Each quarter CommSec attempts to find out which state or territory is Australia’s economic leader. Now in its 14th year, the report also includes a section comparing annual growth rates for the eight key indicators across the states and territories as well as Australia as a whole, enabling comparisons in terms of economic momentum.
Overall the economic performances of Australian states and territories are being supported by strong job and
commodity markets at a time of rising interest rates. The future path of both housing and job markets will determine how economies perform over 2023. For the first time, Queensland is Australia’s top-performing economy. Queensland’s economic activity has benefitted from strong relative and absolute population growth, a strong job market and buoyant overseas demand for energy resources, such as coal and natural gas.
Tasmania is now in second position but there is little to separate the top two economies. So, to summarise, Queensland is now in top spot from Tasmania. South Australia has lifted from fifth to third with the lowest jobless rate on record. NSW is now in fourth place with Victoria and the ACT is sixth. There is little to separate these three
Western Australia is seventh. And the Northern Territory is eighth.
For the first time in the 13-year history of the State of the States’ economic performance rankings, Queensland is in top spot. The previous best ranking for Queensland was second in the previous survey.
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Queensland ranks first on relative population growth and relative unemployment and second on three indicators—retail trade, relative economic growth and housing finance.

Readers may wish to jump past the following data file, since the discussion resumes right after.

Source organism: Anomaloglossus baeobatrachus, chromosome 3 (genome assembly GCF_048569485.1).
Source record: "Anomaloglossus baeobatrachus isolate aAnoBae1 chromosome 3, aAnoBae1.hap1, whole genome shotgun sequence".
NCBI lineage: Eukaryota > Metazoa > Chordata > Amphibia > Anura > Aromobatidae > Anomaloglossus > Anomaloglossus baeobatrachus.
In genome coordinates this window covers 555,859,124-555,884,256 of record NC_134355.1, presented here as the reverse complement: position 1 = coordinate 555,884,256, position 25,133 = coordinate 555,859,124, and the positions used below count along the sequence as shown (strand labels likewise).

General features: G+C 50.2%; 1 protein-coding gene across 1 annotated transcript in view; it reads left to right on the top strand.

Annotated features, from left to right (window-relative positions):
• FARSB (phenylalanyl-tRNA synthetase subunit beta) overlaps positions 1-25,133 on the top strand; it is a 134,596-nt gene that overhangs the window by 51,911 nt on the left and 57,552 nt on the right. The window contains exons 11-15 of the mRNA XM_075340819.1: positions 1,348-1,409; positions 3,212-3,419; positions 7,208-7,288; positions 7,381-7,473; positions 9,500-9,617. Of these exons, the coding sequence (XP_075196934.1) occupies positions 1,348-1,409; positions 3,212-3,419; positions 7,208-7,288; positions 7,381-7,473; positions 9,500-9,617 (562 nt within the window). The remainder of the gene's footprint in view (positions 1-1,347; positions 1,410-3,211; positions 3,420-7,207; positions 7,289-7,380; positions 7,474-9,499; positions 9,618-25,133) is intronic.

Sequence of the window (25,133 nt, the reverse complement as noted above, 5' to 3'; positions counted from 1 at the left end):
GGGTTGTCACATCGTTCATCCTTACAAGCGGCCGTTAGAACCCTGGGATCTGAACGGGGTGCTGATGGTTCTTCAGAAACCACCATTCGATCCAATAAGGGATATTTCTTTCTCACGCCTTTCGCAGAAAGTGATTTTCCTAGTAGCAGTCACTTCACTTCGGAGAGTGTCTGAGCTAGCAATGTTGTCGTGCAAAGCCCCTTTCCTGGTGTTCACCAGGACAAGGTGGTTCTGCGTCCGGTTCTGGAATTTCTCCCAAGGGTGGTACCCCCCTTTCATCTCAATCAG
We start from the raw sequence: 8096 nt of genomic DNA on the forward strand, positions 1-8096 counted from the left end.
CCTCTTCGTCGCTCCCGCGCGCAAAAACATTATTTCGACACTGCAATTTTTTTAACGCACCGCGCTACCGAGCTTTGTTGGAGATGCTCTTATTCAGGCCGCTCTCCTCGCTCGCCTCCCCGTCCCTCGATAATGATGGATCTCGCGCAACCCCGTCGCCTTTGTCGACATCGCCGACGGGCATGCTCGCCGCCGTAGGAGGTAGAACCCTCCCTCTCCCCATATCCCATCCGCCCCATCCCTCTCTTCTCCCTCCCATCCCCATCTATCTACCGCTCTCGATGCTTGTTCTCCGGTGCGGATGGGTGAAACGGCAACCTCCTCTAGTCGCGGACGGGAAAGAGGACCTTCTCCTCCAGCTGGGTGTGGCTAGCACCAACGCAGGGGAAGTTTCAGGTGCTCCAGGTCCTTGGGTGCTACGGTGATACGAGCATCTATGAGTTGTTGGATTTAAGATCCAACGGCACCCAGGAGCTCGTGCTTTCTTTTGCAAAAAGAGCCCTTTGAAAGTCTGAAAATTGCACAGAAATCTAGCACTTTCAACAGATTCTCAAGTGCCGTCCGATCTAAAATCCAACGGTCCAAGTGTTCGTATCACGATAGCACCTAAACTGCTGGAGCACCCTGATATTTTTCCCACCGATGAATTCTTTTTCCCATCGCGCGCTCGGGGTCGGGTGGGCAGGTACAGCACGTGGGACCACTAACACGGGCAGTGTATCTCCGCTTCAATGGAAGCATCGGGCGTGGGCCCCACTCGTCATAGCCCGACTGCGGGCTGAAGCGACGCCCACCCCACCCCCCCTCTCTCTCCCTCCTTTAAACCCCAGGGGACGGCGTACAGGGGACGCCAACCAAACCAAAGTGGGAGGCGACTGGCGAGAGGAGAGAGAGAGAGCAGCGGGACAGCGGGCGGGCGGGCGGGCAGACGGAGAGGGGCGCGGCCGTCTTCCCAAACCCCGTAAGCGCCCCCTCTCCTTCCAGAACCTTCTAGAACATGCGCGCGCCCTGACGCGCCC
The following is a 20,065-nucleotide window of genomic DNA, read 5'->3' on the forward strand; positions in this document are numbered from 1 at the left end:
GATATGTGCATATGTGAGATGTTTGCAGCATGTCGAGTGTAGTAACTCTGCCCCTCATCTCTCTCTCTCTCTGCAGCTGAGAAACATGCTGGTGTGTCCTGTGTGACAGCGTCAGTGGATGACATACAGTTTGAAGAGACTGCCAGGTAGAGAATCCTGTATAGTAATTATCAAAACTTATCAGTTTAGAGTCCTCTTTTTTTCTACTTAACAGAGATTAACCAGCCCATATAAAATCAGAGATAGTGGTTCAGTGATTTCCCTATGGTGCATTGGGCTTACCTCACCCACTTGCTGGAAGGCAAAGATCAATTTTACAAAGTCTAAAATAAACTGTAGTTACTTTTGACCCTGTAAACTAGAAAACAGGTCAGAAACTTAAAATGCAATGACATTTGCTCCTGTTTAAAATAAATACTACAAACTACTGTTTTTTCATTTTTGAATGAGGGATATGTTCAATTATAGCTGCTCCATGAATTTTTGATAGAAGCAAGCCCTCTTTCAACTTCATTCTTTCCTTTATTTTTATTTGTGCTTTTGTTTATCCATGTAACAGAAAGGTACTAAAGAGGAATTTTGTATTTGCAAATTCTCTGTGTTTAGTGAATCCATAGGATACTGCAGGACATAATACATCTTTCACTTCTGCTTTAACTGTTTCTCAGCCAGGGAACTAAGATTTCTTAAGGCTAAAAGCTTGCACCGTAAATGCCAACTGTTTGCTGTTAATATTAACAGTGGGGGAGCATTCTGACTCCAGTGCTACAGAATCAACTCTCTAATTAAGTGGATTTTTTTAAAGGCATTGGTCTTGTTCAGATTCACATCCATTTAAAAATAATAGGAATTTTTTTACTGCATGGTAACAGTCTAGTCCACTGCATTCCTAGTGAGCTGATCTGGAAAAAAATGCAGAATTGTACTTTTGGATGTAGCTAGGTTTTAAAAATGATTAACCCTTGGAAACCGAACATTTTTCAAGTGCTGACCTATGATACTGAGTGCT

Strong migration growth has provided momentum for the Queensland economy, assisted by a strong job market and an energy resources boom.
Tasmania is now in second position. South Australia has lifted from fifth to third. NSW, Victoria and ACT come next followed by Western Australia and Northern Territory.
In terms of the leading positions on the economic indicators, Queensland leads the rankings on relative population growth and relative unemployment. The ACT leads on housing finance.
Western Australia leads on relative economic growth. South Australia leads on construction work done and dwelling starts.
Victoria is top ranked on retail spending. When looking across annual growth rates of the eight economic indicators, Queensland had annual growth rates that exceeded the national average on five of the eight indicators.
Originally published by Craig James, Chief Economist and Ryan Felsman, Senior Economist, CommSec